Now is the time to prepare for Florida’s rainy, storm season

May 5, 2022

The S-96 water control structure

The S-96 water control structure, Upper St. Johns River Basin. Inset, a District trades worker preps a generator to be ready for hurricane season.

June 1 officially marks the beginning of hurricane season and forecasters predict it will be very busy. Now is the time to get ready to minimize flooding as the inevitable rains come our way.

Rain and periodic flooding are natural conditions for Florida but could impact people and property. As part of the St. Johns River Water Management District’s work, we are focused year-round on resiliency and flood protection as one of our core missions. This work is focused on restoring and protecting coastal wetlands to store floodwaters and slow storm surges. It also includes regulating wetland impacts and stormwater system construction, and operating flood control systems at the headwaters of the St. Johns River in Brevard and Indian River counties and the Harris Chain of Lakes in Lake County.

Our staff train year-round for emergencies. As hurricane season approaches, we are inspecting and conducting maintenance on equipment and preparing teams who help respond to emergencies, as well as testing and updating internal plans that guide our work. We are also coordinating with our local government partners, who are the primary entities responsible for land use planning, maintaining stormwater systems, implementing a community’s master stormwater plan as well as retrofit projects for areas built prior to the state’s stormwater rules. We likewise work closely with the state to assist in Tallahassee.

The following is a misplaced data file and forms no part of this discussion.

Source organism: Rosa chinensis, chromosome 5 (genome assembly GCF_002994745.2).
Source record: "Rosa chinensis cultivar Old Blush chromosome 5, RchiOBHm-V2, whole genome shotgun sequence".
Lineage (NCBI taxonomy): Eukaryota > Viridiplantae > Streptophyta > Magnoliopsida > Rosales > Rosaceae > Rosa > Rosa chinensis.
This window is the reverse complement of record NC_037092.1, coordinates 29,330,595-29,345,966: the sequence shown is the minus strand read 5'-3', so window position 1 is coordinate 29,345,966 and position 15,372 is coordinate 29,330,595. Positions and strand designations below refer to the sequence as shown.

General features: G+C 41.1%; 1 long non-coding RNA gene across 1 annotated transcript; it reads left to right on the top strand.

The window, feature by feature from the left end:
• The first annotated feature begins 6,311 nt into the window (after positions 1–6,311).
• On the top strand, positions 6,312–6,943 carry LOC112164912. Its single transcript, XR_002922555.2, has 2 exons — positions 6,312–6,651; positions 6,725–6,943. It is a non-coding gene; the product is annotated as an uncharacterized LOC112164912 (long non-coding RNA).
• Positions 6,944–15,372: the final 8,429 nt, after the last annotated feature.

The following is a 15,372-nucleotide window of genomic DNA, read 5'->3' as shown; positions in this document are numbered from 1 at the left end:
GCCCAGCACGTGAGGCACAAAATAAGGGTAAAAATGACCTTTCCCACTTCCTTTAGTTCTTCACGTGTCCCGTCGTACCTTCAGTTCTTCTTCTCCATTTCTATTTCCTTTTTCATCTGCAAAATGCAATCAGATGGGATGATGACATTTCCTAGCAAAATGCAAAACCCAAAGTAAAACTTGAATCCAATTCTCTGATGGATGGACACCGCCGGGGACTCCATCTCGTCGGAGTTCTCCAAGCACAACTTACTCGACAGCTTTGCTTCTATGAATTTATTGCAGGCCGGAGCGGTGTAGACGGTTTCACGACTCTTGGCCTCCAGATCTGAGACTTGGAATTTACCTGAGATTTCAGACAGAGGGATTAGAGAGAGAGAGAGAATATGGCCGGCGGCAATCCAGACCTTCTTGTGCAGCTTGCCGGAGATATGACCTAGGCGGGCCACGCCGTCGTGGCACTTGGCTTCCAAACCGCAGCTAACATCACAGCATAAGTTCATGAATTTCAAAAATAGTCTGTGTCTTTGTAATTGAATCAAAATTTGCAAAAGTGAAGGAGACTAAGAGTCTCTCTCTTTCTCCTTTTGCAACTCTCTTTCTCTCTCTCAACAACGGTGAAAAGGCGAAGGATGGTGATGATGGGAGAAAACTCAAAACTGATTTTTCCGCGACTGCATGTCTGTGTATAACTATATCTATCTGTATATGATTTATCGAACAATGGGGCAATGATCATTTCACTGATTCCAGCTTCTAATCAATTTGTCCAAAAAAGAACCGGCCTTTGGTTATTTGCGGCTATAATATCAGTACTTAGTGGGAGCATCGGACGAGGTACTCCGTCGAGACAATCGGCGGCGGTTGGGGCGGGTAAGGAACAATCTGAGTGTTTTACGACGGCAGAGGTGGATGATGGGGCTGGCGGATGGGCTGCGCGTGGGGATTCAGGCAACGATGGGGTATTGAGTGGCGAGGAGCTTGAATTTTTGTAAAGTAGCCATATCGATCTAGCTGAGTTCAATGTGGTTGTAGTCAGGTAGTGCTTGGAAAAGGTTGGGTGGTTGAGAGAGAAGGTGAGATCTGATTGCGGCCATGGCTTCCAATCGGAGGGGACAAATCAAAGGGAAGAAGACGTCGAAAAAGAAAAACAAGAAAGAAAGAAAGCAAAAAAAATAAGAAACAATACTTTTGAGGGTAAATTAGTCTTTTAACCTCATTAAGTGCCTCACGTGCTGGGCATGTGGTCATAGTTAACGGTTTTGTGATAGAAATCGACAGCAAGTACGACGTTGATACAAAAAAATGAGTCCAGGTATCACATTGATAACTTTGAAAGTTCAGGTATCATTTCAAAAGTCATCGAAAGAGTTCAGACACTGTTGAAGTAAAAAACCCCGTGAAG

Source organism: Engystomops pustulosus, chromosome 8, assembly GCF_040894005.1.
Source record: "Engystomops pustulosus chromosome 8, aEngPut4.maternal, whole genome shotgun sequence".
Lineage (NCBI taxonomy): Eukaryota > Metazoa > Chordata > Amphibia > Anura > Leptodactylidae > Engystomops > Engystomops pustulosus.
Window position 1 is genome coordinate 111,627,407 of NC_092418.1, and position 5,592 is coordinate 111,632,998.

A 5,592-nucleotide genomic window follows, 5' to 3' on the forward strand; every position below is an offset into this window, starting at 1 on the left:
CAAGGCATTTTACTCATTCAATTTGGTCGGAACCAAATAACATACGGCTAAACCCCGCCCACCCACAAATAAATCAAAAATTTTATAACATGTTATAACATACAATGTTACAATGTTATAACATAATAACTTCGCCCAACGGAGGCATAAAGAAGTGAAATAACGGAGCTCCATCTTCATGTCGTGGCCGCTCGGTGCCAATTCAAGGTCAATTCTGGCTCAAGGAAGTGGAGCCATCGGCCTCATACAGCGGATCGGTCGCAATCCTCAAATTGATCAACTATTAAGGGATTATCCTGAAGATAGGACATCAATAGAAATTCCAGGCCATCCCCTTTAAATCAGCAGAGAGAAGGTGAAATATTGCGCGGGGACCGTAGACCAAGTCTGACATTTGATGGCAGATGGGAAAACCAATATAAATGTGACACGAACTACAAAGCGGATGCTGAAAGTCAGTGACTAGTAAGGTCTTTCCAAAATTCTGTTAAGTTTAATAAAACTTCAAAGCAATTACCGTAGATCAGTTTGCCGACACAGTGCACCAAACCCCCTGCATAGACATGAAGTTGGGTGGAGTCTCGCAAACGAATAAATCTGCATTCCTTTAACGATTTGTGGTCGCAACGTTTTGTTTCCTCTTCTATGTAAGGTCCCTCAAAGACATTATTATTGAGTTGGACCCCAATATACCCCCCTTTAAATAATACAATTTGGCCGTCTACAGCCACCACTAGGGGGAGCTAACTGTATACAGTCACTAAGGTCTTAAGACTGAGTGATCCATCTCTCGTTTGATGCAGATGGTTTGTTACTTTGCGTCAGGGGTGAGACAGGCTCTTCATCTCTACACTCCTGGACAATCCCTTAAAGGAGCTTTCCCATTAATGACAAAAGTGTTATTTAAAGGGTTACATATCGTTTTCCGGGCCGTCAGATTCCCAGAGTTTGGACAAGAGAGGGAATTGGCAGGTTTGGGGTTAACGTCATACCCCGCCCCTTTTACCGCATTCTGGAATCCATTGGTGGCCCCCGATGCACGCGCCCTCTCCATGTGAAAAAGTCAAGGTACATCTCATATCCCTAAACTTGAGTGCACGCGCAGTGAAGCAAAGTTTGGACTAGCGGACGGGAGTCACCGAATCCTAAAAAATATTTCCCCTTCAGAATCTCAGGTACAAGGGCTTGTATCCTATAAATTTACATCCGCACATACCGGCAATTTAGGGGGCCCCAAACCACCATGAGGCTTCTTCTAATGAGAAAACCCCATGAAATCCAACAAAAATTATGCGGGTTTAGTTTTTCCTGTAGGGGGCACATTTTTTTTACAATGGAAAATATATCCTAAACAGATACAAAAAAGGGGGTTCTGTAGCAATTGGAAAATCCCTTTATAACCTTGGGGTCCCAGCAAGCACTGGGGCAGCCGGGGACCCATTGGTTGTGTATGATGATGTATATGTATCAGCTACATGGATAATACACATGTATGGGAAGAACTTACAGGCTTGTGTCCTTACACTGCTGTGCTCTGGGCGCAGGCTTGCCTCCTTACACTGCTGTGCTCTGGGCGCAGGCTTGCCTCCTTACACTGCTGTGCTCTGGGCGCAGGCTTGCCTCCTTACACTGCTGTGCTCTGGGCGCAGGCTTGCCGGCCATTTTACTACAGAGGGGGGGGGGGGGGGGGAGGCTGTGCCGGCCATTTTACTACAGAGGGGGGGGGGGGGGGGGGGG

Here’s what you can do at your home or business to prepare:

  • Report clogged culverts or slow-moving water in ditches to your local government to allow adequate time for maintenance or repairs before a storm.
  • Keep grass clippings and other debris out of stormwater drainage systems to prevent clogging and loss of stormwater storage and treatment capacity.
  • Clean out gutters and extend downspouts at least four feet from structures.
  • Build up the ground around the home to promote drainage away from the foundation.
  • Remember, if you are experiencing flooding, your first call should be to your local government.

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